The fund was used to buy surrendered weapons from ‘repentant bandits’ who went back into crime after deceiving the government.
Five months after vowing never to negotiate again with the bandits, Masari hosted two gang leaders, 30-year-old Sale Turwa and 33-year-old Muhammed Sani Maidaji at the Government House.
Promising a change of heart, the two men surrendered 10 AK-47 rifles to the governor during the meeting which was also attended by the heads of security agencies in the state, including the police, the Department of State Services, and the Nigeria Security and Civil Defence Corps.
Speaking at the state police command headquarters last month, the governor asked the residents to defend themselves, noting that the people should not rely on the security agencies to protect them.
Not a few Nigerians were annoyed by the statement from a man who was elected and paid to protect his people.
Rather than tackle the bandits, the Muhammadu Buhari regime appears to be indirectly encouraging an Islamic cleric, Sheikh Ahmad Gumi, to meet with the bandits frequently.
The cleric has been demanding amnesty for the hoodlums, while also suggesting that they should be engaged to guard the forests.
In Zamfara, rampaging bandits have prevented farmers from going to their farms. This has worsened the famine situation in the state.
The state governor, Bello Mattawalle, hobnobbed with the outlaws, gave them vehicles and money in what appeared like futile efforts to buy them off.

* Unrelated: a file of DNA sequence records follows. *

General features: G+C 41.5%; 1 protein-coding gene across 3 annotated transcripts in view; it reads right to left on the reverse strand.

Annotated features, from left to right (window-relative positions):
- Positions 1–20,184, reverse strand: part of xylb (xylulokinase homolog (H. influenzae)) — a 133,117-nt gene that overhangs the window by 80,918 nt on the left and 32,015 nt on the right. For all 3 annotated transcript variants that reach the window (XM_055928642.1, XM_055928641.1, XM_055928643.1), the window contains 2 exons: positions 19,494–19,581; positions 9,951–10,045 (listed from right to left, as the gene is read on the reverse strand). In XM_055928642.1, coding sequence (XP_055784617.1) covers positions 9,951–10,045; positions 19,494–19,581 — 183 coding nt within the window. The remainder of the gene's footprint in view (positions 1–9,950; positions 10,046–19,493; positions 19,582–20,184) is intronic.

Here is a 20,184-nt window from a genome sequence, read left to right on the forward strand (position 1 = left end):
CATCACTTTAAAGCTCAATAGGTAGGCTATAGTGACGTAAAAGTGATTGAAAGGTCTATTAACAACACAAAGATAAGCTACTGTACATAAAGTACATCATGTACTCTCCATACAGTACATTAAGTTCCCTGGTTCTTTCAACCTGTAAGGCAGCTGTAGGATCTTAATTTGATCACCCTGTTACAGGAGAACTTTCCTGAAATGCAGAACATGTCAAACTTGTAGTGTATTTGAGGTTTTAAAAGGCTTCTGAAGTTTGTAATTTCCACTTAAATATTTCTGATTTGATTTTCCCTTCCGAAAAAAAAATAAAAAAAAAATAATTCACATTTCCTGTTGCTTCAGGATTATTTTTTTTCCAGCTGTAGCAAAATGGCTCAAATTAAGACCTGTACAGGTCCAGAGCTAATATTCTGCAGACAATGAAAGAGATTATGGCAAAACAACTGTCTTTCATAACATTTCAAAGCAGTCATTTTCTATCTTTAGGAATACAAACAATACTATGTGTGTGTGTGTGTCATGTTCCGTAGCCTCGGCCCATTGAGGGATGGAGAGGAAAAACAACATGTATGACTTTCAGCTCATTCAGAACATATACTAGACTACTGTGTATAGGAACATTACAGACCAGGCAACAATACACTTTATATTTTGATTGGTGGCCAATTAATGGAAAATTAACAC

Sadly, reports have since indicated that the bandits have been using the donated resources to further their noxious business.
While the government and security agencies are pampering the outlaws who have become more emboldened, the regime has been going after propagators of secession in the country, especially in the South.
Many Nigerians thought the Attorney-General of the Federation, Abubakar Malami, SAN, was about announcing a major breakthrough in the security crisis facing the nation during his hastily arranged press conference a few days ago.
But an apparently happy and satisfied Malami had something else to share.
Sitting behind a battery of microphones, the Minister of Justice triumphantly disclosed that security agencies had apprehended Nnamdi Kanu, the leader of the proscribed Indigenous People of Biafra. The news which was short on details brewed speculations on how and where he was arrested and the manner of his extradition.